And He was Raised! (1 Corinthians 15:4) January 31, 2009Posted by preacherwin in Devotions, Devotions on 1 Corinthians 15.
Tags: 1 Corinthians 15:4, afterlife, hope, raised from the dead, resurrection
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“and that he was buried, and that he was raised on the third day, according to the scriptures,” (1 Corinthians 15:4)
There should be no sweeter words in the Christian’s ears than, “and he was raised…” For it is the raising of Christ that assures our hope. Had Jesus not risen, there would be no afterlife, there would be no promise of the resurrection, and there would be no assurance of our justification before God. Were that the case, we would be a sorry fellowship indeed. But he was raised! Jesus is alive! And he has promised us that on the last day he will raise us up with him! Oh, what a glorious day that will be!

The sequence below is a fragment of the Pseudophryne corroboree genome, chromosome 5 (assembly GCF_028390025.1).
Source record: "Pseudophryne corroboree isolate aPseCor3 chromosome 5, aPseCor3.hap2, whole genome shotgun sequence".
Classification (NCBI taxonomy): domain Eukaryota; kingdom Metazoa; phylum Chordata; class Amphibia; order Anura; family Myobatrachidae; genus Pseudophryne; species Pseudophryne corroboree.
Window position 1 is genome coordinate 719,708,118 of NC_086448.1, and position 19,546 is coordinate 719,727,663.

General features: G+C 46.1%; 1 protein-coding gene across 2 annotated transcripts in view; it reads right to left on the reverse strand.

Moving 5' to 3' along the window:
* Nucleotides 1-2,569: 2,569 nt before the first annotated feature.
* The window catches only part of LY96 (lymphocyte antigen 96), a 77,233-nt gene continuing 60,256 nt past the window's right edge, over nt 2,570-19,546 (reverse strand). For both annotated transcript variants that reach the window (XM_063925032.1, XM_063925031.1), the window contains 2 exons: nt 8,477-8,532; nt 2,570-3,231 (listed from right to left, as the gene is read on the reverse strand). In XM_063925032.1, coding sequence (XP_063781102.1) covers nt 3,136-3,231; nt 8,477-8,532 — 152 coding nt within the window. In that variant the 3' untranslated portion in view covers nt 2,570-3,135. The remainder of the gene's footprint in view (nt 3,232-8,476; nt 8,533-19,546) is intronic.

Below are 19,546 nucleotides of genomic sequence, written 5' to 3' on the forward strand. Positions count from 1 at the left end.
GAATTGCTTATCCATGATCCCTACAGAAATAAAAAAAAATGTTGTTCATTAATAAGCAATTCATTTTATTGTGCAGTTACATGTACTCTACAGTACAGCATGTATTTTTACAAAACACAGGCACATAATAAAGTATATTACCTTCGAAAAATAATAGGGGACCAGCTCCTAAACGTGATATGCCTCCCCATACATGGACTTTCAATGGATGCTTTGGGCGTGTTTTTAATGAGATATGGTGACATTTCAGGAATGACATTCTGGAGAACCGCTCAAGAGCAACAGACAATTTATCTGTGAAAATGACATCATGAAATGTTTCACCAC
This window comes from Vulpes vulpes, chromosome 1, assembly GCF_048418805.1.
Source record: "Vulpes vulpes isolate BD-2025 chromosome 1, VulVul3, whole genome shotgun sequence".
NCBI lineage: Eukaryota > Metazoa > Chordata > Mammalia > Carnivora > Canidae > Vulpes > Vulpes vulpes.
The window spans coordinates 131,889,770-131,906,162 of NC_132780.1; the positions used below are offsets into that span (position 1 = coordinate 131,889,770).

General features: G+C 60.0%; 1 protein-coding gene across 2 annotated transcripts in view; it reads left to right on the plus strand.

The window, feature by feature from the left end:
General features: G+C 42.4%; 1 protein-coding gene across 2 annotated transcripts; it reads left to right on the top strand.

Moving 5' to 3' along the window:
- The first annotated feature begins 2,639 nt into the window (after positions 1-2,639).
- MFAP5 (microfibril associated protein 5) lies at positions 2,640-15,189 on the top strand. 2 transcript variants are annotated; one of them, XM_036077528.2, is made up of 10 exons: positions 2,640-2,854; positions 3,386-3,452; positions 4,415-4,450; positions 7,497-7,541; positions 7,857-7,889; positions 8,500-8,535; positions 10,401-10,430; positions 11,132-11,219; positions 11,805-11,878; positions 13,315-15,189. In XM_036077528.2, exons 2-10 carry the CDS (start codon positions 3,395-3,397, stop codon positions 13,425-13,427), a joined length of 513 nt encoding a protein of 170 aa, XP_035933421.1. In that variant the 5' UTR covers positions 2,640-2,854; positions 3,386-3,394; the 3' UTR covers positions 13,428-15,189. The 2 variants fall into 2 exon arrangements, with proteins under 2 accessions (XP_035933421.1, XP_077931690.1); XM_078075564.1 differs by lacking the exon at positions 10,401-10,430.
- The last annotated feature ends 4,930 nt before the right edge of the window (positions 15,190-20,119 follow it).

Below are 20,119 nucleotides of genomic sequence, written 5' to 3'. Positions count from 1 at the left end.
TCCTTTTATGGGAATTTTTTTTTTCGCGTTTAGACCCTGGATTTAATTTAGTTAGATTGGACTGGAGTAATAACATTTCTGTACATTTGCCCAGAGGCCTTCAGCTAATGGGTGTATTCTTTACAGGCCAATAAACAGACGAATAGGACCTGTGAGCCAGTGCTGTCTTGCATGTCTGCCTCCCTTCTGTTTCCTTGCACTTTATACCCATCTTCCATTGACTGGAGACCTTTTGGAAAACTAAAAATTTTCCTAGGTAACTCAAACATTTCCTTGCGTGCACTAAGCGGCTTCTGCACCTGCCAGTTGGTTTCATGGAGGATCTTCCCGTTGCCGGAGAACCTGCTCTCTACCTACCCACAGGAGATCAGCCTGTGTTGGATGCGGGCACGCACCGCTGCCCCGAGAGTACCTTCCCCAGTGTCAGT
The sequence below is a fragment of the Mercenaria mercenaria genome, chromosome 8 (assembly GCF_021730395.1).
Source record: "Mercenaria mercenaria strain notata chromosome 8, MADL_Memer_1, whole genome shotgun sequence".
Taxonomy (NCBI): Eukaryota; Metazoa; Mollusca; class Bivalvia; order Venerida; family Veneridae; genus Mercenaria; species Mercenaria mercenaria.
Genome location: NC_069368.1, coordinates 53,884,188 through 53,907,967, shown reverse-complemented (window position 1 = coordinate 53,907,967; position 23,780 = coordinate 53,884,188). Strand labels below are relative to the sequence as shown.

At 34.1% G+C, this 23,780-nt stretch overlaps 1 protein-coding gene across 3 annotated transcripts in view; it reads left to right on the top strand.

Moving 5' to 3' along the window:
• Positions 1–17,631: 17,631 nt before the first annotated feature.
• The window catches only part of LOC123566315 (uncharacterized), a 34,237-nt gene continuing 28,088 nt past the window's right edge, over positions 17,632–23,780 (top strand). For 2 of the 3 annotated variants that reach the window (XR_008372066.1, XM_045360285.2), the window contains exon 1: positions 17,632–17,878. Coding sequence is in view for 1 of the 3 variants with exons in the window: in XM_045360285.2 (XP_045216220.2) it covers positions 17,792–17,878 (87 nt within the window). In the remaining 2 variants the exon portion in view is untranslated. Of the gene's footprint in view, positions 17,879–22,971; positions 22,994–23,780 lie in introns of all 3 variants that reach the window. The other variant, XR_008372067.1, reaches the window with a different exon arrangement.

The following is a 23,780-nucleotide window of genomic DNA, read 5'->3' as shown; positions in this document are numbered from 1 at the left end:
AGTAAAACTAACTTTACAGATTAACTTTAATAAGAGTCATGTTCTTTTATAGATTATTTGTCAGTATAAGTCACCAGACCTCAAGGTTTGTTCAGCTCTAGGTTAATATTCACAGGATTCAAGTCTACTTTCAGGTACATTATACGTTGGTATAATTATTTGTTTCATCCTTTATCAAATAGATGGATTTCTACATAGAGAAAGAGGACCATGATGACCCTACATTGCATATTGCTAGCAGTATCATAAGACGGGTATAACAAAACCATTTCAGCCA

And all of this happened according to the scriptures. The prophesies of the Old Testament which speak of the Messiah all point to the person of Christ. There was nothing that he did that was outside of the scope of God’s plan, and there was nothing in God’s plan that was meant to be a total surprise. It is all laid out in the Old Testament scriptures. The reason that it was such a surprise is that the people of Jesus’ day were not putting the puzzle pieces together properly—they were trying to force pieces together that did not belong together to make the puzzle turn out their way. Of course, this is not how God works.
Yet, are we not guilty ourselves of trying to put God in a box or to make his puzzle pieces fit like we think they ought, rather than how God designed them? Do we not have a tendency to tell God how he “ought” to do things? Oftentimes we are just as guilty of interpreting scripture according to our own preferences.